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Reliability and Measurement Error of Tensiomyography to Assess Mechanical Muscle Function

A Systematic Review

Martín-Rodríguez, Saúl1; Loturco, Irineu2; Hunter, Angus M.3; Rodríguez-Ruiz, David4; Munguia-Izquierdo, Diego5

The Journal of Strength & Conditioning Research: December 2017 - Volume 31 - Issue 12 - p 3524–3536
doi: 10.1519/JSC.0000000000002250
Brief Review

Martín-Rodríguez, S, Loturco, I, Hunter, AM, Rodríguez-Ruiz, D, and Munguia-Izquierdo, D. Reliability and measurement error of tensiomyography to assess mechanical muscle function: A systematic review. J Strength Cond Res 31(12): 3524–3536, 2017—Interest in studying mechanical skeletal muscle function through tensiomyography (TMG) has increased in recent years. This systematic review aimed to (a) report the reliability and measurement error of all TMG parameters (i.e., maximum radial displacement of the muscle belly [Dm], contraction time [Tc], delay time [Td], half-relaxation time [½ Tr], and sustained contraction time [Ts]) and (b) to provide critical reflection on how to perform accurate and appropriate measurements for informing clinicians, exercise professionals, and researchers. A comprehensive literature search was performed of the Pubmed, Scopus, Science Direct, and Cochrane databases up to July 2017. Eight studies were included in this systematic review. Meta-analysis could not be performed because of the low quality of the evidence of some studies evaluated. Overall, the review of the 9 studies involving 158 participants revealed high relative reliability (intraclass correlation coefficient [ICC]) for Dm (0.91–0.99); moderate-to-high ICC for Ts (0.80–0.96), Tc (0.70–0.98), and ½ Tr (0.77–0.93); and low-to-high ICC for Td (0.60–0.98), independently of the evaluated muscles. In addition, absolute reliability (coefficient of variation [CV]) was low for all TMG parameters except for ½ Tr (CV = >20%), whereas measurement error indexes were high for this parameter. In conclusion, this study indicates that 3 of the TMG parameters (Dm, Td, and Tc) are highly reliable, whereas ½ Tr demonstrate insufficient reliability, and thus should not be used in future studies.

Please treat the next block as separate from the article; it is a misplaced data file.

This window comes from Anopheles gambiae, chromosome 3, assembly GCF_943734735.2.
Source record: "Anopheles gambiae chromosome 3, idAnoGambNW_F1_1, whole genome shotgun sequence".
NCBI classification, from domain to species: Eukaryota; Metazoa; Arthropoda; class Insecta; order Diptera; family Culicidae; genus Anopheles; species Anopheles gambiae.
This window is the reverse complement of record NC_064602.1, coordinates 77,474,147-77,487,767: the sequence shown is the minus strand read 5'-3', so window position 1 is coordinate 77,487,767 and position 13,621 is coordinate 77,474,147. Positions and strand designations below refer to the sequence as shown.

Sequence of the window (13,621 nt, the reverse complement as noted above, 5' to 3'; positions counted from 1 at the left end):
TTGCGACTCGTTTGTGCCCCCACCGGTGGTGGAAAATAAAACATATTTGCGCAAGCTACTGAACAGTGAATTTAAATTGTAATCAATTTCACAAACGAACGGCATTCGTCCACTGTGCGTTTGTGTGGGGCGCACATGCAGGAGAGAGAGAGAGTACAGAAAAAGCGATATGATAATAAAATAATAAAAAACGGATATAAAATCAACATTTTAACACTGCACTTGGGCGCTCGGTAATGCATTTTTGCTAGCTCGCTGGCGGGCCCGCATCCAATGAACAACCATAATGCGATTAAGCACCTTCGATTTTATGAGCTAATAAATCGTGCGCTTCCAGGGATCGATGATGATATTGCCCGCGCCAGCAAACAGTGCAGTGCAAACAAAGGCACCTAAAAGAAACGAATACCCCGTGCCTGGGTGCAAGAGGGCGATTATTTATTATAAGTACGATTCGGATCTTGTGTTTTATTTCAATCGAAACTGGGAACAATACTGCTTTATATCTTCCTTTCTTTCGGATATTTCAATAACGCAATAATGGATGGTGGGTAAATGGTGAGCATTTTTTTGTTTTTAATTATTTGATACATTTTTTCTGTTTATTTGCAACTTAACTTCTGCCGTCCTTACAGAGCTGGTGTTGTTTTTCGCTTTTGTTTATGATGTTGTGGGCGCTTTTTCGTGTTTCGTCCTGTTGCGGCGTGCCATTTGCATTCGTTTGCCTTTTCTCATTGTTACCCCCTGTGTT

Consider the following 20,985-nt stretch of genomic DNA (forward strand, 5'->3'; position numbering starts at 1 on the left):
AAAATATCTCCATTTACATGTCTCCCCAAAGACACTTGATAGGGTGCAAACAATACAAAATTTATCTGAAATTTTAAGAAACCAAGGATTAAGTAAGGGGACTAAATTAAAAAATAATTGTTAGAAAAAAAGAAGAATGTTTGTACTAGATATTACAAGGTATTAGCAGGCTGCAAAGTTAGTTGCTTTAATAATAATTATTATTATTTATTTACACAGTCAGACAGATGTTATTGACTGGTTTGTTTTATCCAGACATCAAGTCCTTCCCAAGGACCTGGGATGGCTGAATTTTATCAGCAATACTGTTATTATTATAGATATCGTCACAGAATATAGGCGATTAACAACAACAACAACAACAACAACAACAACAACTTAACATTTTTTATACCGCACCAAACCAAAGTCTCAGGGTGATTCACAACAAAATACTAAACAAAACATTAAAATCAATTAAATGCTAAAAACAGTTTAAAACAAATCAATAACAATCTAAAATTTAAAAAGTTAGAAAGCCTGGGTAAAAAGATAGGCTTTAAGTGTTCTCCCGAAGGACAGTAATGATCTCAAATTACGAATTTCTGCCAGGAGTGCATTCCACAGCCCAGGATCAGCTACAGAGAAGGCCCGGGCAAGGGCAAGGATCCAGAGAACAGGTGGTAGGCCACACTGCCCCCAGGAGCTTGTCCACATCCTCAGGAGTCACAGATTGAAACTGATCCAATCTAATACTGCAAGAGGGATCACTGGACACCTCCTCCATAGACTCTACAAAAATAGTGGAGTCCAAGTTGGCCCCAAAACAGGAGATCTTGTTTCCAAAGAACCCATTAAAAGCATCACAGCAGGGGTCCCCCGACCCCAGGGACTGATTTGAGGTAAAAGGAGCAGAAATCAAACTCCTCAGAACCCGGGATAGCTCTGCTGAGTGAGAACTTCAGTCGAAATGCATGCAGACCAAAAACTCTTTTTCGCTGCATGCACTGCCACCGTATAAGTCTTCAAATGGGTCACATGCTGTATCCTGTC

1Official College of Graduates in Physical Education of the Canary Islands (COLEF), Las Palmas de Gran Canaria, Gran Canaria, Spain;

2NAR—Nucleus of High Performance in Sport, São Paulo, Brazil;

3Health and Exercise Sciences Research Group, University of Stirling, Stirling, United Kingdom;

4Department of Physical Education, University of Las Palmas de Gran Canaria, Gran Canaria, Spain; and

5Department of Sports and Computer Science, Section of Physical Education and Sports, Universidad Pablo de Olavide, Seville, Spain

Address correspondence to Saúl Martín-Rodríguez,

Copyright © 2017 by the National Strength & Conditioning Association.